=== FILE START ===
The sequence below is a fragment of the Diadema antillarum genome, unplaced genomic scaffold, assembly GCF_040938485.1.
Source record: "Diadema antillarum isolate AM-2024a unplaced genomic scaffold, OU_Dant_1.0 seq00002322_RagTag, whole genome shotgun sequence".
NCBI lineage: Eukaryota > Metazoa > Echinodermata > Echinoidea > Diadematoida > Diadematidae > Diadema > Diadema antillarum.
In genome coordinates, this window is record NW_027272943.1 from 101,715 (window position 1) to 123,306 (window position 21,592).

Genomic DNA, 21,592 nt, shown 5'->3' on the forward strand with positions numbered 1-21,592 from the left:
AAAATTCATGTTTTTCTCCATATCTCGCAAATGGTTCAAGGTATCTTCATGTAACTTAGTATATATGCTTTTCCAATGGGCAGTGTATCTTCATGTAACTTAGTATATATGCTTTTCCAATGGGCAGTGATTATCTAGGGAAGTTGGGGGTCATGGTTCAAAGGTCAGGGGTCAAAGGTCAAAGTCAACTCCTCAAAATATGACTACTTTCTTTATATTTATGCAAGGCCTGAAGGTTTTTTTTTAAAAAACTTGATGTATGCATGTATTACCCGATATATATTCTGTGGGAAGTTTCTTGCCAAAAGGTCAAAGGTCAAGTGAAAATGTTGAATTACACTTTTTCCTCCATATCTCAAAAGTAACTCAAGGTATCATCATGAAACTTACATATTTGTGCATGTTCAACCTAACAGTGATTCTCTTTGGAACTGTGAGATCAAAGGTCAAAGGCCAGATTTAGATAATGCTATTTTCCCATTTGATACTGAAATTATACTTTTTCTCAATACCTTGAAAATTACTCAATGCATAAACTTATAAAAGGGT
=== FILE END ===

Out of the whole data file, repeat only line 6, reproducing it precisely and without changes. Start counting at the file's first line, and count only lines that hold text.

AAAATTCATGTTTTTCTCCATATCTCGCAAATGGTTCAAGGTATCTTCATGTAACTTAGTATATATGCTTTTCCAATGGGCAGTGTATCTTCATGTAACTTAGTATATATGCTTTTCCAATGGGCAGTGATTATCTAGGGAAGTTGGGGGTCATGGTTCAAAGGTCAGGGGTCAAAGGTCAAAGTCAACTCCTCAAAATATGACTACTTTCTTTATATTTATGCAAGGCCTGAAGGTTTTTTTTTAAAAAACTTGATGTATGCATGTATTACCCGATATATATTCTGTGGGAAGTTTCTTGCCAAAAGGTCAAAGGTCAAGTGAAAATGTTGAATTACACTTTTTCCTCCATATCTCAAAAGTAACTCAAGGTATCATCATGAAACTTACATATTTGTGCATGTTCAACCTAACAGTGATTCTCTTTGGAACTGTGAGATCAAAGGTCAAAGGCCAGATTTAGATAATGCTATTTTCCCATTTGATACTGAAATTATACTTTTTCTCAATACCTTGAAAATTACTCAATGCATAAACTTATAAAAGGGT